Low Quality Encounters with Humans and Security on the Web

Thus far I have avoided discussing the technical aspects of maintaining a bird photography blog site for a number of reasons. I am definitely interested in neither computers nor the Internet per se, being far more excited about ornithology and photography, and only working my way through the technical computer aspects as needed. Teaching myself to use IBM PC’s in the early 1980’s with their ghastly manuals, monochromatic green screens, and volatile storage media (“floppy diskettes”) left an indelible dislike and mistrust of computers. Not being interested in or knowledgeable about computer science, I have usually deferred to Elisa, who is more of a digital native, on many computer matters.

One technical aspect of the blog that I have taken the slight lead on, however, has been in the area of Internet security. Because I live in a major city and work with the public, I see the world as a vaguely hostile spider web of mostly low quality encounters: spammers, panhandlers, handbill passers, junk mailers, telemarketers, litterbugs, maniac drivers, people who bring crying babies and loose dogs to bird sanctuaries, etc., are all around–and they are up to no good! And so it goes on the Internet. Spam and near-spam vastly outnumbers legitimate e-mails just as junk mail vastly outnumbers letters from beloved friends and relatives, hundreds or thousands to one. Thank heavens for robust spam filters!

One of the lowest quality encounters, of course, is the theft of your material. There is no question that if someone wants to steal your images (or flood your site with rubbish e-mails and thus steal your time), then they can. All you can really do is make your material a slightly harder target than the next guy’s. Some easy, common sense techniques to protect your images include:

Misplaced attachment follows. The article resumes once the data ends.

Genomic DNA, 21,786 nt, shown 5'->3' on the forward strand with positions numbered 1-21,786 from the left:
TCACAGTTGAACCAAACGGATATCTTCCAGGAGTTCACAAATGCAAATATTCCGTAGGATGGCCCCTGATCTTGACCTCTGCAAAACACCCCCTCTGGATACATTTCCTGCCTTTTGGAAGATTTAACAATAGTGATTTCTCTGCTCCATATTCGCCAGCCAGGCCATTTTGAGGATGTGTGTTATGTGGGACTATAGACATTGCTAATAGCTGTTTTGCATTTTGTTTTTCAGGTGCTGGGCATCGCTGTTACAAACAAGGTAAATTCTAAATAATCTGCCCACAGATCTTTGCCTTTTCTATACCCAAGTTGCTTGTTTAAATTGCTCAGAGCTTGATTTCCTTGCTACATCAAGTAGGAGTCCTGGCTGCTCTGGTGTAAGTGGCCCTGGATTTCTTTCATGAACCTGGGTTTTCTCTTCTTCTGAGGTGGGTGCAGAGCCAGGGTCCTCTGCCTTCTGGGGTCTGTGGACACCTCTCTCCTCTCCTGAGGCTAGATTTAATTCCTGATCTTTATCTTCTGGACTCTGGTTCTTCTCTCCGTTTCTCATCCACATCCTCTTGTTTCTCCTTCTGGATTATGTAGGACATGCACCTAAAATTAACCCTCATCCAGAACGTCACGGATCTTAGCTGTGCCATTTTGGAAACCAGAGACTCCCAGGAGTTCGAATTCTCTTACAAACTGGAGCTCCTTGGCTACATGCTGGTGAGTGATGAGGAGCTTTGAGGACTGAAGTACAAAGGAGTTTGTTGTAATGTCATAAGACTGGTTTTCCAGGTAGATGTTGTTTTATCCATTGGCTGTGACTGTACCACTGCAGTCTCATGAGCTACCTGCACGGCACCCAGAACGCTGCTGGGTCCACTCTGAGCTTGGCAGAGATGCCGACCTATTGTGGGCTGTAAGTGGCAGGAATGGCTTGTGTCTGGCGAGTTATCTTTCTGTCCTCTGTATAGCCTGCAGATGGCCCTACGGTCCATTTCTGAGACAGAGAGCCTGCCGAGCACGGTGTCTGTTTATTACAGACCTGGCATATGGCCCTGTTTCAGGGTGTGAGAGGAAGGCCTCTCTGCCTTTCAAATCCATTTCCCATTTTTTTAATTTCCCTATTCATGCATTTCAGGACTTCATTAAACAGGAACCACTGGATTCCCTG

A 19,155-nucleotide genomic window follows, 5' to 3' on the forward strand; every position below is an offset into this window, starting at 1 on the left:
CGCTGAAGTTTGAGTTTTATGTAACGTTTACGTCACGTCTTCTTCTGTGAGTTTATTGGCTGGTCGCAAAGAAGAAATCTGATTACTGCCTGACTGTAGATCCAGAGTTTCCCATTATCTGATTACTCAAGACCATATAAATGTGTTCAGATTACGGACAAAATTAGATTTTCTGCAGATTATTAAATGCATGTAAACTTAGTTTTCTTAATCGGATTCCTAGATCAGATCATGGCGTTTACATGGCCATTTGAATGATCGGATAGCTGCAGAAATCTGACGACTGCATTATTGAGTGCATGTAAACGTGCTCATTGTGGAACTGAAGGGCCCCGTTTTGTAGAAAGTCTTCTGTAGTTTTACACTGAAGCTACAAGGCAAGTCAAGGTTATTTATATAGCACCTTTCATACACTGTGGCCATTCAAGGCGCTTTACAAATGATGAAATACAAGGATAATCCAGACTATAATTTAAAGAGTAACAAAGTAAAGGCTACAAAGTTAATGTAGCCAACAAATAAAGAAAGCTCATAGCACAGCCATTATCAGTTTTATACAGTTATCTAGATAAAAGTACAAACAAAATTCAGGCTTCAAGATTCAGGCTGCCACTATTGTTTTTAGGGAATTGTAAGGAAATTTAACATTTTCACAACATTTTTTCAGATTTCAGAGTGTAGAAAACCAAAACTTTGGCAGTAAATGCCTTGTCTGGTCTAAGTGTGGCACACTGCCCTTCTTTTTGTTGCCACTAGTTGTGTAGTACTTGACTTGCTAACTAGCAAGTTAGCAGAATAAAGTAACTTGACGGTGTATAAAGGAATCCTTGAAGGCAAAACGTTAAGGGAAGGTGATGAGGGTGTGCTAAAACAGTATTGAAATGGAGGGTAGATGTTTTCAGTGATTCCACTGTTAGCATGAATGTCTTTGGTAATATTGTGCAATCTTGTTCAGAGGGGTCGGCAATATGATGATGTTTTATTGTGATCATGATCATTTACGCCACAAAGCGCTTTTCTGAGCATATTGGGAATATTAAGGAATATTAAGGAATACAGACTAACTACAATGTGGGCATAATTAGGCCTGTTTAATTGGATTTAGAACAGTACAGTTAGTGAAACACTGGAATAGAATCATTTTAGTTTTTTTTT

1) Signing images in the file names (within the theme) as well as on the image itself (in Photoshop or similar program). I reject watermarks as image-destroyers, and adopt the signing philosophy of W. Majoros in his fabulous Secrets of Digital Bird Photographynamely, inconspiculously and stylishly, often blending in places, and in a shade of the local color.

2) Resampling, resizing and web-optimizing (in Photoshop or similar program). Making the file size from about 150 to 250 kB in size allows it to load fairly fast and isn’t high enough resolution to be much worth stealing. If someone wants a higher quality version, then they can ask.

3) Using a right-click disable plug-in. Only people with more than a modicum of computer ability can get around this.

4) Do not link to the image within the theme. This can render some right-click disable programs useless.

5) Copyright notices in every post and page and in the margins at least informs would-be thieves that you care about your material and may fight back.

6) Google yourself from time-to-time to see if anyone has stolen content.

7) Try to maintain a sense of humor.

Muscovy Duck at Hermann Park, Houston
This duck had a low quality encounter with a human: on an otherwise lovely spring morning, a human took his picture. Muscovy Duck Portrait taken at Hermann Park, Houston. Photo taken hand-held with a Canon EOS 7D/100-400mm f/4.5-5.6L IS. This image has been resampled, resized, and web-optimized in Photoshop Elements 9 to a size of 205.3 kB. The original file, of course, is many times this size. “Muscovy Duck” is a name that makes no sense and is of obscure origin. Strangely, Muscovy Ducks are native to Mexico and parts of Central and South America (not the Moscow region). Feral and domestic populations are scattered across the U.S. and southern Canada.

“Nature photography is not easy. If it was, then everyone would do it.” –C. Cunningham

© 2013 Christopher R. Cunningham. All rights reserved. No text or images may be duplicated or distributed without permission.